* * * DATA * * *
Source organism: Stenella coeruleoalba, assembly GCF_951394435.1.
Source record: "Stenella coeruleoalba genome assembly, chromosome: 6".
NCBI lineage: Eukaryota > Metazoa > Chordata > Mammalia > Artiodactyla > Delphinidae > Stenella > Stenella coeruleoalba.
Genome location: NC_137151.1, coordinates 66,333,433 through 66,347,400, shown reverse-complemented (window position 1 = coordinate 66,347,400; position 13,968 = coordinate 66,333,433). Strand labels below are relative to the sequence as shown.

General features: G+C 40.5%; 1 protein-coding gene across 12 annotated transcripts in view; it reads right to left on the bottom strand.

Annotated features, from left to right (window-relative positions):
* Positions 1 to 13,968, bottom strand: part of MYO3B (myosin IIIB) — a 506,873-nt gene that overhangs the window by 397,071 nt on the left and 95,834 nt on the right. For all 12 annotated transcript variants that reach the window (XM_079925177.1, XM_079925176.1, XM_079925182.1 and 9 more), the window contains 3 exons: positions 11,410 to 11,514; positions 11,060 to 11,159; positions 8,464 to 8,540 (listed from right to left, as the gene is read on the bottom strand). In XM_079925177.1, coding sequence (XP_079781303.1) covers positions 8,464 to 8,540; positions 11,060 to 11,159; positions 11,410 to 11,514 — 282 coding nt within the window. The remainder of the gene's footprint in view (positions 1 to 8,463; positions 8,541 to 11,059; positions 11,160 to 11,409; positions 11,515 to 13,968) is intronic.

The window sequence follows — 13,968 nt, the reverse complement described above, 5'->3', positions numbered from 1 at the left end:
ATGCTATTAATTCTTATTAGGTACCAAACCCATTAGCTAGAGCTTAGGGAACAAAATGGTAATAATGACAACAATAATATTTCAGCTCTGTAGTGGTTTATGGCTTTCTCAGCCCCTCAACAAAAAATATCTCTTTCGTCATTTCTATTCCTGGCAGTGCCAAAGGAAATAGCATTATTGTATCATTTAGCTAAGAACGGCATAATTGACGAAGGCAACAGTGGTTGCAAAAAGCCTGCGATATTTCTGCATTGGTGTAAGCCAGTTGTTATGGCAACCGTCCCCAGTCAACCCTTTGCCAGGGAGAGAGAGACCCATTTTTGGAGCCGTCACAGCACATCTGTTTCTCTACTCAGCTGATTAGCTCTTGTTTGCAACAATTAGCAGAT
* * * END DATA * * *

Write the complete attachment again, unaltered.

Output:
Source organism: Stenella coeruleoalba, assembly GCF_951394435.1.
Source record: "Stenella coeruleoalba genome assembly, chromosome: 6".
NCBI lineage: Eukaryota > Metazoa > Chordata > Mammalia > Artiodactyla > Delphinidae > Stenella > Stenella coeruleoalba.
Genome location: NC_137151.1, coordinates 66,333,433 through 66,347,400, shown reverse-complemented (window position 1 = coordinate 66,347,400; position 13,968 = coordinate 66,333,433). Strand labels below are relative to the sequence as shown.

General features: G+C 40.5%; 1 protein-coding gene across 12 annotated transcripts in view; it reads right to left on the bottom strand.

Annotated features, from left to right (window-relative positions):
* Positions 1 to 13,968, bottom strand: part of MYO3B (myosin IIIB) — a 506,873-nt gene that overhangs the window by 397,071 nt on the left and 95,834 nt on the right. For all 12 annotated transcript variants that reach the window (XM_079925177.1, XM_079925176.1, XM_079925182.1 and 9 more), the window contains 3 exons: positions 11,410 to 11,514; positions 11,060 to 11,159; positions 8,464 to 8,540 (listed from right to left, as the gene is read on the bottom strand). In XM_079925177.1, coding sequence (XP_079781303.1) covers positions 8,464 to 8,540; positions 11,060 to 11,159; positions 11,410 to 11,514 — 282 coding nt within the window. The remainder of the gene's footprint in view (positions 1 to 8,463; positions 8,541 to 11,059; positions 11,160 to 11,409; positions 11,515 to 13,968) is intronic.

The window sequence follows — 13,968 nt, the reverse complement described above, 5'->3', positions numbered from 1 at the left end:
ATGCTATTAATTCTTATTAGGTACCAAACCCATTAGCTAGAGCTTAGGGAACAAAATGGTAATAATGACAACAATAATATTTCAGCTCTGTAGTGGTTTATGGCTTTCTCAGCCCCTCAACAAAAAATATCTCTTTCGTCATTTCTATTCCTGGCAGTGCCAAAGGAAATAGCATTATTGTATCATTTAGCTAAGAACGGCATAATTGACGAAGGCAACAGTGGTTGCAAAAAGCCTGCGATATTTCTGCATTGGTGTAAGCCAGTTGTTATGGCAACCGTCCCCAGTCAACCCTTTGCCAGGGAGAGAGAGACCCATTTTTGGAGCCGTCACAGCACATCTGTTTCTCTACTCAGCTGATTAGCTCTTGTTTGCAACAATTAGCAGAT